My 2 year old has started swearing.
Yes I know, I can practically see the look on your face now as you read this.
But before you judge me, can I just say that it's really not my fault, I lay that blame firmly at the feet of my husband who uses the phrase "Bloody" or "Bloody Hell," more than he realises.
So of course the toddler has picked up on it and over the last couple of weeks has been uttering the words "Bloody Hell!" or shouting "Bloody .... (insert appropriate word - book / toy / fork etc.)" in a fit of rage.
When she first said it, I was stunned. "Did she really just come out with what I think she did?" I couldn't quite believe it. So what did I do? I did absolutely nothing. I didn't tell her off, I didn't get cross I just let it go.
Then about a week later she said it again. And despite my husband's insistencies that he was sure that he'd only muttered it a couple of times in front of the children, she said it again. She said it in exactly the same context as before - when you would expect to use this phrase because she was cross or frustrated about something. And once again, I was a bit shocked and didn't know what to do exactly, so I let it go. AGAIN.
How to Deal With It?
Last weekend in front of my friends, the toddler who had been playing nicely with her toy garage, threw a toy car across the room and furiously shouted "That Bloody Car!"
There was a stunned silence as said friends looked at me and whispered "Did she just say.....?" I quickly confirmed that, yes she had, and proceeded to tell the toddler to "Calm down and not to use that word."
At which point my 4 year old piped up "Don't say what word mummy?"
And herein lies the problem. How to deal with stopping the toddler from swearing without:
a) Drawing attention to it being a real problem or being "naughty."
b) Making them do it or say it even more. I don't really think the trick of using reverse psychology on a toddler will really work in this instance. (I have a bizarre image in my head whereby I'm swearing or encouraging her to swear in an effort to make her stop).
c) Alerting the eldest daughter to this word and starting her off swearing. Having one child that swears is bad enough, but having them both F'ing and Blinding could be a bit embarrassing.
But you see now I'm stuck with a bit of a conundrum: If I don't tell the toddler off, I can't let her carry on with her potty mouth. (This pun would have worked so much better 8 months ago), spouting out swear words everywhere we go because quite frankly WHAT WILL PEOPLE THINK OF ME?!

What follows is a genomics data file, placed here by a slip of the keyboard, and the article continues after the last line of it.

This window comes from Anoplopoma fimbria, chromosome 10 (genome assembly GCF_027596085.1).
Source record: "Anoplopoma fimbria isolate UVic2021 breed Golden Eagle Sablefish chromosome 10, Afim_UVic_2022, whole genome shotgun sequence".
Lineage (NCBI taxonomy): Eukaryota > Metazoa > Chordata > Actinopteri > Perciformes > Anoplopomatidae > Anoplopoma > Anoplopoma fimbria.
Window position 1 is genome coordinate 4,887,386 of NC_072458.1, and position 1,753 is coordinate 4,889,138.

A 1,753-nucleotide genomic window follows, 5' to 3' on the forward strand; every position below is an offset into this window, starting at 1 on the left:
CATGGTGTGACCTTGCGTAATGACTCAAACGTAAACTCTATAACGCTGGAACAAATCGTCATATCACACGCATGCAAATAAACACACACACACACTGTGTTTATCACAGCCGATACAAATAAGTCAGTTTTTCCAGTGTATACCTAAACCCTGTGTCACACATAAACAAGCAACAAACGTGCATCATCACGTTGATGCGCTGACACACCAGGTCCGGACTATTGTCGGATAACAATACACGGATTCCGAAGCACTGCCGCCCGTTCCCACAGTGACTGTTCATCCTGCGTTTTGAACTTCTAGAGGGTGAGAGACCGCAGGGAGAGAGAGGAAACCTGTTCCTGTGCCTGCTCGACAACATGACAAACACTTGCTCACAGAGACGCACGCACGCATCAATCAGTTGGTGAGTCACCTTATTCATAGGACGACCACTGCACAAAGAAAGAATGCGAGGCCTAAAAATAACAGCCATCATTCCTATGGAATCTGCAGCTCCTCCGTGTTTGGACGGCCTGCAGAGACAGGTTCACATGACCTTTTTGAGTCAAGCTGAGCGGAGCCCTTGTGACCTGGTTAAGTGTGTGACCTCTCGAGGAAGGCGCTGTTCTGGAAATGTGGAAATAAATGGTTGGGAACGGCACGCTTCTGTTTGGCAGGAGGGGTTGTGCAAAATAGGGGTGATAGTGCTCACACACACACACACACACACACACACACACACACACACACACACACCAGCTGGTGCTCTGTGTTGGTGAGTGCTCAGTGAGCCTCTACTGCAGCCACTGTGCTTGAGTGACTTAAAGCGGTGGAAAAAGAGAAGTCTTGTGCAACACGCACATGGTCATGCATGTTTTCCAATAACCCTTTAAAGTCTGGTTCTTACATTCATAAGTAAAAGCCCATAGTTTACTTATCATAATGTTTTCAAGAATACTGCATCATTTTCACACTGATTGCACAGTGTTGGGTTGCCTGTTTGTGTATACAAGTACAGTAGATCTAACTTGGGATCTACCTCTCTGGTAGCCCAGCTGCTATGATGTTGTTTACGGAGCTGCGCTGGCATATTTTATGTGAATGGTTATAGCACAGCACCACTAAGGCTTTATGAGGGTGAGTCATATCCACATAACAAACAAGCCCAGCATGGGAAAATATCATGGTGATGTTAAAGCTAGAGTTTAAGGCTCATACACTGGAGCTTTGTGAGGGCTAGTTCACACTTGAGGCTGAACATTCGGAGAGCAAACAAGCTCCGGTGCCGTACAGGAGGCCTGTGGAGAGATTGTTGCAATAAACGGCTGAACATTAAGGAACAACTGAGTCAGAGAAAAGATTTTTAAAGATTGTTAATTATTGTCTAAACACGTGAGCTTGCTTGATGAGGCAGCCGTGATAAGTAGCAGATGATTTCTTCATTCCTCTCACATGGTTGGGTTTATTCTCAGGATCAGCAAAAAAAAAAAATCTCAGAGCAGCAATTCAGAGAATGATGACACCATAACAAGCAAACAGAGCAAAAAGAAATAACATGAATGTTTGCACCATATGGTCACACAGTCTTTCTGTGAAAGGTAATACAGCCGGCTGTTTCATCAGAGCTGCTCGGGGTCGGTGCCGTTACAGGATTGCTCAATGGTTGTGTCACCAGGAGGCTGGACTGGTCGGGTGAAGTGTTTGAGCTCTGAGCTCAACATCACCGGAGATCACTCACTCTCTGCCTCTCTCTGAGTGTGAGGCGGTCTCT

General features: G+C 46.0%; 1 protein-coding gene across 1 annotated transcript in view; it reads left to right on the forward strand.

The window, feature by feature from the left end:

How Does it Make Me Look?
Fortunately my friends laughed about it, but I'm very aware that it is only a matter of time before the toddler has a melt down in a shop, or in her sister's classroom or in the street whilst chatting with my elderly neighbour and could easily scream out "Bloody Hell!" at any moment.
And I can just IMAGINE the look that I will be given by the shop assistant, teacher or elderly neighbour when this happens. It will be one of horror. Because let's face it WHO let's their 2 year old swear and WHERE could they have learnt it from?
I'll have to try and placate the shop assistant, teacher or elderly neighbour and persuade them not to phone social services. I'll have to reason that the toddler doesn't really come from a bad home full of swearing, drug taking parents, but instead has a photographic memory for using words that she has only heard once or twice.
So please don't judge me! I might mutter swear words to myself when the kids are driving me up the wall but I do it behind my hand or in the toilet or with my head in the fridge. I truly am not to blame for why my 2 year old suddenly has a foul mouth.
I've had plenty of advice on this topic with most people saying it's best to down play the swearing either by ignoring it or pretending that the toddler said another word. Either way, I'm hoping it is something she grows out of and fast so that I don't have to worry about taking her out in public.
This post was first written and published on Cheryl's lifestyle and parenting blog called Tea or Wine. She also works as a freelance marketing copywriter. You can follow Cheryl on Twitter or Facebook.